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I was talking to my sister the other day, and she told me her teenage daughters (the two older of her four children) had both been crying the previous day after school.

One was upset over friend problems. The other was upset over algebra problems. My sister said she’d helped them through as much as she could, offering understanding and sympathy and suggestions for going forward. (For the record, she said she did not and could not offer help on the algebra beyond, “Can you ask your teacher before school tomorrow?”)

Later that night, when my brother-in-law got home, he commented that my sister looked tired. (I assume he meant “more tired than usual.”) She told him, “It’s been a really hard day here.” After she filled him in on the backstory, he said, “I just talked to both girls, and I wouldn’t have known anything was wrong.”

Then he said something pretty profound: “That’s because you took their burdens on yourself.”

Oh, mama, isn’t this what we do as moms? We lift loads off our children’s minds and hearts and, by grace, we do it so well so much of the time and our children trust us so completely that they can then, in many cases, be freed of those weights and go on with no indication to someone looking from the outside in that there ever was a burden in the first place.

This is our high calling and privilege, and usually, we are only too glad if we can, in fact, take a burden on ourselves and lighten the load for our children. It is not always possible or even always a good idea, but when it is possible and when it does good and not harm, we want to do it.

And yet what lightens our children can weigh on us. What lifts them can push us down. What energizes them can fatigue us. What refuels them can drain us.

We keep adding to this load and stoop over more and more until we are barely trudging along. If we don’t do something to lighten our load, we eventually fall over.

This is when we need to hear the voice of Jesus, our burden-bearer.

“Come to me, all of you who are weary and carry heavy burdens, and I will give you rest. Take my yoke upon you. Let me teach you, because I am humble and gentle at heart, and you will find rest for your souls. For my yoke is easy to bear, and the burden I give you is light.” (Matthew 11:28-30 NLT)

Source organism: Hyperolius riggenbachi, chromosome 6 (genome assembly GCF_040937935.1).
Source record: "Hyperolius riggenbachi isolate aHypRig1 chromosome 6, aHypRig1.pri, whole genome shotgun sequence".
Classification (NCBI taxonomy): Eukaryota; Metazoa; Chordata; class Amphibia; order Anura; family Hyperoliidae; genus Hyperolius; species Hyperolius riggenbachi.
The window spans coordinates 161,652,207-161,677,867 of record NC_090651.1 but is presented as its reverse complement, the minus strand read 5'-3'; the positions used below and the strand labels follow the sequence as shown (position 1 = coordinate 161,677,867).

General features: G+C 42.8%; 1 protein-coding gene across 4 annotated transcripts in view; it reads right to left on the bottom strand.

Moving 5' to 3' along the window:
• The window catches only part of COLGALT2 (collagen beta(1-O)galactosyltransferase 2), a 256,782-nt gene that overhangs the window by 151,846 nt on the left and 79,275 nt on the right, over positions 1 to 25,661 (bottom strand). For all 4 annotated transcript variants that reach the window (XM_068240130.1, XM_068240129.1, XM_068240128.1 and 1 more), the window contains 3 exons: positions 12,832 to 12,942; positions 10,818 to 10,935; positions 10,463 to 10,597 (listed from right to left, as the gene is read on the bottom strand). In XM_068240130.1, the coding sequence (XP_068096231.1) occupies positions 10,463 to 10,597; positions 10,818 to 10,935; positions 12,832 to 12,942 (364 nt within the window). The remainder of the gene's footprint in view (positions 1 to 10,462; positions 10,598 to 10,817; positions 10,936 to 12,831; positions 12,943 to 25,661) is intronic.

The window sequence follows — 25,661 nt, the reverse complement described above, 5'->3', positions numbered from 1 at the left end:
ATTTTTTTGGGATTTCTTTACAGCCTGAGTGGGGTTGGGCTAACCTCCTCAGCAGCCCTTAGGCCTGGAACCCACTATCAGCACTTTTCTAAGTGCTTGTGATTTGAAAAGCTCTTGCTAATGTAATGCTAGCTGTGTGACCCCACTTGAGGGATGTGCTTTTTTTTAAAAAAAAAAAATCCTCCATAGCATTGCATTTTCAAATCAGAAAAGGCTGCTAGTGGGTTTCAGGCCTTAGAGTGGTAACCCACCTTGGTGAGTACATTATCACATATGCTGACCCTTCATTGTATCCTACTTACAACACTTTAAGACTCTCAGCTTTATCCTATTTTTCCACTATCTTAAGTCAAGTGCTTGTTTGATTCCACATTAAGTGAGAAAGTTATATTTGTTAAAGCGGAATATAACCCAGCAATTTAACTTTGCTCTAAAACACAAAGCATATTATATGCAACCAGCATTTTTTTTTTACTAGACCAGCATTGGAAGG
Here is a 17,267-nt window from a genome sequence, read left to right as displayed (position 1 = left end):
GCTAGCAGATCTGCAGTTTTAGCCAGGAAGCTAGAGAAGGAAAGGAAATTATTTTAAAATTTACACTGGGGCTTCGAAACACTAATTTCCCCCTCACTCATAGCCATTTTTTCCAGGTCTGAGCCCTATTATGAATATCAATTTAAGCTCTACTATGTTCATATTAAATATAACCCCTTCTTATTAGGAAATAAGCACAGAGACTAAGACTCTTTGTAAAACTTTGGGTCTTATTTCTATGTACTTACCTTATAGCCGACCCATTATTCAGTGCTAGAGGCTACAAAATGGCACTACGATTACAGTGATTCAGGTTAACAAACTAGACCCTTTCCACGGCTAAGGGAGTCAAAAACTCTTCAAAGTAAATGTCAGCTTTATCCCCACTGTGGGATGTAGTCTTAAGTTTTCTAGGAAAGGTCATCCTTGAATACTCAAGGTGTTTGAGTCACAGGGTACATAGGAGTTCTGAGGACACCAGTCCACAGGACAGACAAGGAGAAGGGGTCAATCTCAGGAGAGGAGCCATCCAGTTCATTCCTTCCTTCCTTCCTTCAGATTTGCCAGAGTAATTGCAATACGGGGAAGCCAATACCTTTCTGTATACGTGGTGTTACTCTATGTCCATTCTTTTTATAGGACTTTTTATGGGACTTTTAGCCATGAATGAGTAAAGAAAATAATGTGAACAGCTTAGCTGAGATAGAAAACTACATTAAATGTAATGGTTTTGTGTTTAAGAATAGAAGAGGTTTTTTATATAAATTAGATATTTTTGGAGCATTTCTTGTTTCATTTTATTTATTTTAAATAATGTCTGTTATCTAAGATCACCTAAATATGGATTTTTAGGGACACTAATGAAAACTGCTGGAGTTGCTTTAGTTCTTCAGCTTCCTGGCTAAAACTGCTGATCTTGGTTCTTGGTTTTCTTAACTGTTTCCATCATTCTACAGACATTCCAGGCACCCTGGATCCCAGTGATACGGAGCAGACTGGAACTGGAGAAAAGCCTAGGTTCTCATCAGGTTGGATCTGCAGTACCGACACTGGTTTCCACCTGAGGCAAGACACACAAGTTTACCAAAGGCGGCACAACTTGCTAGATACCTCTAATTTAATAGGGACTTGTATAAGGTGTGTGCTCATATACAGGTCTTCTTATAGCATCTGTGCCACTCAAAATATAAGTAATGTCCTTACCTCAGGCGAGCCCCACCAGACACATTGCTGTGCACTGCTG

“Come to Me, all you mamas who are carrying your children’s worries.

“Come to Me, all you mamas who are carrying your children’s fears.

“Come to Me, all you mamas who are carrying your children’s hurts.

“Come to Me, all you mamas who are carrying your children’s pasts, presents, and futures.

“Come to Me. Bring it all to Me. Take My yoke on you. Let Me bear the weight while you walk alongside Me.

“Turn your mind so it faces My direction. Speak My name. Pray My prayers. Cry out to Me. Drink in My words. Meditate on My truth. Sing My songs. Study My lessons. Lean on My Body.

“Unclench your fists and let go of what you’re grasping tightly so your hands are free to hold My peace.”

Sweet mama, you take your children’s burdens on yourself and they find rest for their souls, and it is a beautiful, transforming thing. Others see them walking along, chasing their hopes and dreams, and these observers have no idea there ever was a burden in the first place.

You long to do this for your children. You love them and want their load lightened. “Let me carry it,” you tell them—beg them, sometimes.

But do you see it? This is how Jesus feels toward you. What you want from and for your children, Jesus wants from and for you.

He sees you struggling under the weight of your love-bound load and beckons, “Bring Me your children’s burdens and your own, too. Give Me what you’re carrying. Find rest for your soul.

“You only need to hold the burden I give you. And it will be the lightest, most beautiful burden you’ll ever know.”

This post originally appeared on the author’s blog

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Elizabeth Spencer

Elizabeth Spencer is mom to two daughters (one teen and one young adult) who regularly dispense love, affection, and brutally honest fashion advice. She writes about faith, food, and family (with some occasional funny thrown in) at Guilty Chocoholic Mama and avoids working on her 100-year-old farmhouse by spending time on Facebook and Twitter.

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